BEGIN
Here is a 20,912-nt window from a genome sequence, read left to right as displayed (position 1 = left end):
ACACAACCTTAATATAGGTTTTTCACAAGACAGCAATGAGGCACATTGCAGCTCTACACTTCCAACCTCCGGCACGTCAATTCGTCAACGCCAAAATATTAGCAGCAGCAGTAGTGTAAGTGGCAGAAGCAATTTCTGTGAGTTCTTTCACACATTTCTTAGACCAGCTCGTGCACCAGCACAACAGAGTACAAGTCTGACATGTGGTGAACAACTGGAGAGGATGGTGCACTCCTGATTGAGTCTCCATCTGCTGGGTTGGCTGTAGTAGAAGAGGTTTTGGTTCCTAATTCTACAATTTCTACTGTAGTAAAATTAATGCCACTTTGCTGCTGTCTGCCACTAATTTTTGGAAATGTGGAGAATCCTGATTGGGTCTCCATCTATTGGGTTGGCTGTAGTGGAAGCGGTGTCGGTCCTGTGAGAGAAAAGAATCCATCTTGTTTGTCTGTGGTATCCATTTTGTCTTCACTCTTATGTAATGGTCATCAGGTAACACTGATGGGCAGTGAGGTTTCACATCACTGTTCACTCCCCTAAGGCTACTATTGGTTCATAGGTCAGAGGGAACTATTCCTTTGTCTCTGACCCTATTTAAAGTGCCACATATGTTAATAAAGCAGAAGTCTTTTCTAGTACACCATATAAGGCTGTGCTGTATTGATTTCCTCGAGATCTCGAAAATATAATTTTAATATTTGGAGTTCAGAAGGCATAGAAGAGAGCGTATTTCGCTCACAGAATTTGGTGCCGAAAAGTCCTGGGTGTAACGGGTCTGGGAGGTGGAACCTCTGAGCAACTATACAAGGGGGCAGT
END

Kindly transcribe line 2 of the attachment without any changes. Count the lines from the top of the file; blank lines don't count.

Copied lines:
ACACAACCTTAATATAGGTTTTTCACAAGACAGCAATGAGGCACATTGCAGCTCTACACTTCCAACCTCCGGCACGTCAATTCGTCAACGCCAAAATATTAGCAGCAGCAGTAGTGTAAGTGGCAGAAGCAATTTCTGTGAGTTCTTTCACACATTTCTTAGACCAGCTCGTGCACCAGCACAACAGAGTACAAGTCTGACATGTGGTGAACAACTGGAGAGGATGGTGCACTCCTGATTGAGTCTCCATCTGCTGGGTTGGCTGTAGTAGAAGAGGTTTTGGTTCCTAATTCTACAATTTCTACTGTAGTAAAATTAATGCCACTTTGCTGCTGTCTGCCACTAATTTTTGGAAATGTGGAGAATCCTGATTGGGTCTCCATCTATTGGGTTGGCTGTAGTGGAAGCGGTGTCGGTCCTGTGAGAGAAAAGAATCCATCTTGTTTGTCTGTGGTATCCATTTTGTCTTCACTCTTATGTAATGGTCATCAGGTAACACTGATGGGCAGTGAGGTTTCACATCACTGTTCACTCCCCTAAGGCTACTATTGGTTCATAGGTCAGAGGGAACTATTCCTTTGTCTCTGACCCTATTTAAAGTGCCACATATGTTAATAAAGCAGAAGTCTTTTCTAGTACACCATATAAGGCTGTGCTGTATTGATTTCCTCGAGATCTCGAAAATATAATTTTAATATTTGGAGTTCAGAAGGCATAGAAGAGAGCGTATTTCGCTCACAGAATTTGGTGCCGAAAAGTCCTGGGTGTAACGGGTCTGGGAGGTGGAACCTCTGAGCAACTATACAAGGGGGCAGT